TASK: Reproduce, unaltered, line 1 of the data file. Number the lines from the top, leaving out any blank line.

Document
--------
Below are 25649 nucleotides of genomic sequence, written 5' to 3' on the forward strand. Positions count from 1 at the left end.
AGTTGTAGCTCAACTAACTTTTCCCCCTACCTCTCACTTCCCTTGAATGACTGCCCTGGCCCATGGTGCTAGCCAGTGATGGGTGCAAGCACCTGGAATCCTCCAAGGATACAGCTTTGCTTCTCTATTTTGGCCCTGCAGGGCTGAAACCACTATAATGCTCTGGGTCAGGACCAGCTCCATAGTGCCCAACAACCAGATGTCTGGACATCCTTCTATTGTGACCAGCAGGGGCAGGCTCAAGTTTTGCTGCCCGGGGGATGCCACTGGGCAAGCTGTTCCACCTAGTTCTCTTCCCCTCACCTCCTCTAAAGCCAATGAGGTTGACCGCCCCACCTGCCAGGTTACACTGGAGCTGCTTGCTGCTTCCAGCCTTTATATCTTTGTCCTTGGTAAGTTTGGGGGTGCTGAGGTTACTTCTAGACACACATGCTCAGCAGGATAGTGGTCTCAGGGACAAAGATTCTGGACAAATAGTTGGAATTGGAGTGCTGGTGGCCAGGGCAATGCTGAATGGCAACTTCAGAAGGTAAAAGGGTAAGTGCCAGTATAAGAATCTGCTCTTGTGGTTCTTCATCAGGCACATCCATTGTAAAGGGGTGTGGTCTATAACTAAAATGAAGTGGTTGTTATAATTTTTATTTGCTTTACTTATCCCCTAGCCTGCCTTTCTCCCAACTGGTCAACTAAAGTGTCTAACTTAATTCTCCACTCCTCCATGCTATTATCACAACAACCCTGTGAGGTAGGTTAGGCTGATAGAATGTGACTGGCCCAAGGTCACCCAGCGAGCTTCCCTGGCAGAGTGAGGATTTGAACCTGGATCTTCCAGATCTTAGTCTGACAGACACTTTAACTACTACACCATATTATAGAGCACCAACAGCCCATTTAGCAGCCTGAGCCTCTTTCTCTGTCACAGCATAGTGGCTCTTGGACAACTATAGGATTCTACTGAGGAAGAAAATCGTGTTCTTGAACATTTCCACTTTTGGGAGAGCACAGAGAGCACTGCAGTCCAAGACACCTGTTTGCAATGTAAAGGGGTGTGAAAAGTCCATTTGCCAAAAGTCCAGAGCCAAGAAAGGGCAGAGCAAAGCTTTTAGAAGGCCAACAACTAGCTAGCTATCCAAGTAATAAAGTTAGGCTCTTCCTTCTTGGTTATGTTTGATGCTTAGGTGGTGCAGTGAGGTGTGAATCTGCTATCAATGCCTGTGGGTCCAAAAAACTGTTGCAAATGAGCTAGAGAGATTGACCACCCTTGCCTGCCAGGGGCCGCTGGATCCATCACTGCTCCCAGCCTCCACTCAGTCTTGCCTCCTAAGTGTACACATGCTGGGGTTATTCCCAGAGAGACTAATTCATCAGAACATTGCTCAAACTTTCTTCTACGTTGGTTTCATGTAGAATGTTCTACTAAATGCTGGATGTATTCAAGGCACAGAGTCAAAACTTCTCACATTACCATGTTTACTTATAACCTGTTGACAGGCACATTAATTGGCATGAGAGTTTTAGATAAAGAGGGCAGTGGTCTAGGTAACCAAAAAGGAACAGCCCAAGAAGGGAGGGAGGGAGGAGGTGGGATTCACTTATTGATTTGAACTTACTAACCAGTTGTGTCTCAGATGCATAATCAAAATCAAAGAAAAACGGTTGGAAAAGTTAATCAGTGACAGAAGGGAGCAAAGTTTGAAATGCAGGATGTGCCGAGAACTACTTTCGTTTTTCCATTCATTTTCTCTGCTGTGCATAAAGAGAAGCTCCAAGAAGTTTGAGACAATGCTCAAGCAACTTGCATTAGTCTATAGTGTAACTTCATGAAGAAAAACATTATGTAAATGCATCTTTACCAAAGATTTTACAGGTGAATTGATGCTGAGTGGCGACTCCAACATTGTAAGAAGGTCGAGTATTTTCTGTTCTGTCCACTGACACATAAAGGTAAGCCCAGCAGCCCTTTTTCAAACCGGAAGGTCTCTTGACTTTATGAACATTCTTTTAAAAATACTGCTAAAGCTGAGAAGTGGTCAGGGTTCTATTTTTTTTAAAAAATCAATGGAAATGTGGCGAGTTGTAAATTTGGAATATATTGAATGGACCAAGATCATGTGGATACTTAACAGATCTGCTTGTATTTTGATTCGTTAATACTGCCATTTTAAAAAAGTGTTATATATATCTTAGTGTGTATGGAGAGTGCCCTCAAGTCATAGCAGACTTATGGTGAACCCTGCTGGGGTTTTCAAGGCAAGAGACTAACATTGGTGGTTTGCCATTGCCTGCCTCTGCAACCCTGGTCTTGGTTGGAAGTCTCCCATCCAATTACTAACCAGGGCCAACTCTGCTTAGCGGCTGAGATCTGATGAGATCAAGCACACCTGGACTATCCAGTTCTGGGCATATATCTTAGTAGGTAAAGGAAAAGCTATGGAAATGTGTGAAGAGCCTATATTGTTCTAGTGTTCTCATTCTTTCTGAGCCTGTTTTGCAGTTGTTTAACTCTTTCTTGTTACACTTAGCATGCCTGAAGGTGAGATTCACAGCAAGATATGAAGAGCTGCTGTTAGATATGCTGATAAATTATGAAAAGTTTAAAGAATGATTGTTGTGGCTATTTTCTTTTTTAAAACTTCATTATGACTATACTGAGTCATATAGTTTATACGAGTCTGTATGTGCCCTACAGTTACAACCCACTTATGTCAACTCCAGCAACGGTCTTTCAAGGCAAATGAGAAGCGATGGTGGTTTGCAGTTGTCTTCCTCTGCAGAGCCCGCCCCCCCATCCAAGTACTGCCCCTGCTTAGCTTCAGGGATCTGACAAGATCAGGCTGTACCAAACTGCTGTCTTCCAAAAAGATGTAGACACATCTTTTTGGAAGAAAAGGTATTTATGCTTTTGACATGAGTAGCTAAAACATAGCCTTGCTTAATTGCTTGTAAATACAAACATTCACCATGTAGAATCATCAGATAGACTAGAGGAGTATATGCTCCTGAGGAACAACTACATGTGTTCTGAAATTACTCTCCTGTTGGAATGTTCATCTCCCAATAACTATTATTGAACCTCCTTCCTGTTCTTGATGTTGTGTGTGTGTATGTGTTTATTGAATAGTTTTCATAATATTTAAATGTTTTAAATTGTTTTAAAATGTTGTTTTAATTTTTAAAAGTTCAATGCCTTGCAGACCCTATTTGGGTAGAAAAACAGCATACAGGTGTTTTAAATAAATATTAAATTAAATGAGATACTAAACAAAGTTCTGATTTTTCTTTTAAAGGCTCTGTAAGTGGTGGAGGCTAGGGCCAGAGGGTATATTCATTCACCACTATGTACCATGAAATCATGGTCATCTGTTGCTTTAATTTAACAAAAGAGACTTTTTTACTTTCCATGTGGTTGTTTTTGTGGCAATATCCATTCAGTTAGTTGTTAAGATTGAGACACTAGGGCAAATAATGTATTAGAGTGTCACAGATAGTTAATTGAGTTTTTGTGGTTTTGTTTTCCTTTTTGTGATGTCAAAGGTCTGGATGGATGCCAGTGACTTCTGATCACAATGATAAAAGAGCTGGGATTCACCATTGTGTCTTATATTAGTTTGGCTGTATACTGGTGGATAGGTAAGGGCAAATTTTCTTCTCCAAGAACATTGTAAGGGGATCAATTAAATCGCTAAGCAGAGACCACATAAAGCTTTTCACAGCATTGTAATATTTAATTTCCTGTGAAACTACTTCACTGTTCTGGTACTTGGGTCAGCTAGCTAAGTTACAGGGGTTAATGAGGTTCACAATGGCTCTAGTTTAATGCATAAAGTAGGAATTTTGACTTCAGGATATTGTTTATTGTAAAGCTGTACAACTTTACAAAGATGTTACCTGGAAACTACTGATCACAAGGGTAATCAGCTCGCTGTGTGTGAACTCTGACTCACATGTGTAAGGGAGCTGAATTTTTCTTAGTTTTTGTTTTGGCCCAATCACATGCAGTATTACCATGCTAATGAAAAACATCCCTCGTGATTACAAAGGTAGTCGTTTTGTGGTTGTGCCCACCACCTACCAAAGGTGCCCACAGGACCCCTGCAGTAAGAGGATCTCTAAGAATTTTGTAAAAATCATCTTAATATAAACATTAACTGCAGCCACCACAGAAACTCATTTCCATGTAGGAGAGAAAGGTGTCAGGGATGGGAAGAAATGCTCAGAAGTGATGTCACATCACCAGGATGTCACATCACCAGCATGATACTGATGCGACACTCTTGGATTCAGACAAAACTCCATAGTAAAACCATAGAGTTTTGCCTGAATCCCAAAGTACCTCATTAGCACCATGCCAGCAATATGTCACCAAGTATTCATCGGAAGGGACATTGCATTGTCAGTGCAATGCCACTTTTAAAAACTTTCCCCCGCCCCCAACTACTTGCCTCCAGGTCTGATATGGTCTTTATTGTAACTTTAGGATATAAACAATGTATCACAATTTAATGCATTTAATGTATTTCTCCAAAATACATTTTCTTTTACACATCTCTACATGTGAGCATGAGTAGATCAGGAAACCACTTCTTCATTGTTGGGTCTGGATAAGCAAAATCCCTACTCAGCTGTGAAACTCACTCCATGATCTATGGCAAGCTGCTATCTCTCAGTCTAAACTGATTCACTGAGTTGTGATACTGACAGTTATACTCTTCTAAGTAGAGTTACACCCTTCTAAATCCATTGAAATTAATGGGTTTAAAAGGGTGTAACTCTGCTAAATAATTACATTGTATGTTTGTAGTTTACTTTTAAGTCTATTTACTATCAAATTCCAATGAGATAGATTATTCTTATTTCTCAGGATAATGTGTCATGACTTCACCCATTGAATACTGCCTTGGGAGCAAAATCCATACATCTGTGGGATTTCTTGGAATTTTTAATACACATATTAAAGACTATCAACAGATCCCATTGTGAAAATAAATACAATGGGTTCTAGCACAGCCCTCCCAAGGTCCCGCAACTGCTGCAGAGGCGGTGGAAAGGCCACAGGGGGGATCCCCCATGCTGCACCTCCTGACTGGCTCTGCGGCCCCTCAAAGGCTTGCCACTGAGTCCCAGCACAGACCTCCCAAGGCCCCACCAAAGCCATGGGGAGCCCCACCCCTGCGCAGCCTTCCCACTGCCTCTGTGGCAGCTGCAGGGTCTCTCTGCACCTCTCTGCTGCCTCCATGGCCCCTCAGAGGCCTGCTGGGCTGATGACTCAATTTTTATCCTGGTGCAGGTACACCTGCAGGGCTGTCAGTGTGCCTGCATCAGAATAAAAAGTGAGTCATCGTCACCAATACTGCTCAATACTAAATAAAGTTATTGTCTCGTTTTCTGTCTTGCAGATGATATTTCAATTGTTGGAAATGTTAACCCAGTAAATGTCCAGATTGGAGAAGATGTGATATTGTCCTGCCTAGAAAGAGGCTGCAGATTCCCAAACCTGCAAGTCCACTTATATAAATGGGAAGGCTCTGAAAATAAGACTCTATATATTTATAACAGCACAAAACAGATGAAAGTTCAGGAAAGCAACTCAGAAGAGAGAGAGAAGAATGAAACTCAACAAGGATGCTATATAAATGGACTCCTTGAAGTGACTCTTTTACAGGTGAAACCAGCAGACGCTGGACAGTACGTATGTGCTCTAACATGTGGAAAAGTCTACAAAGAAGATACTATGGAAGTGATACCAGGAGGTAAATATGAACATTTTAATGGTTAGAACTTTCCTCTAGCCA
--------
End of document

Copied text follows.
Below are 25649 nucleotides of genomic sequence, written 5' to 3' on the forward strand. Positions count from 1 at the left end.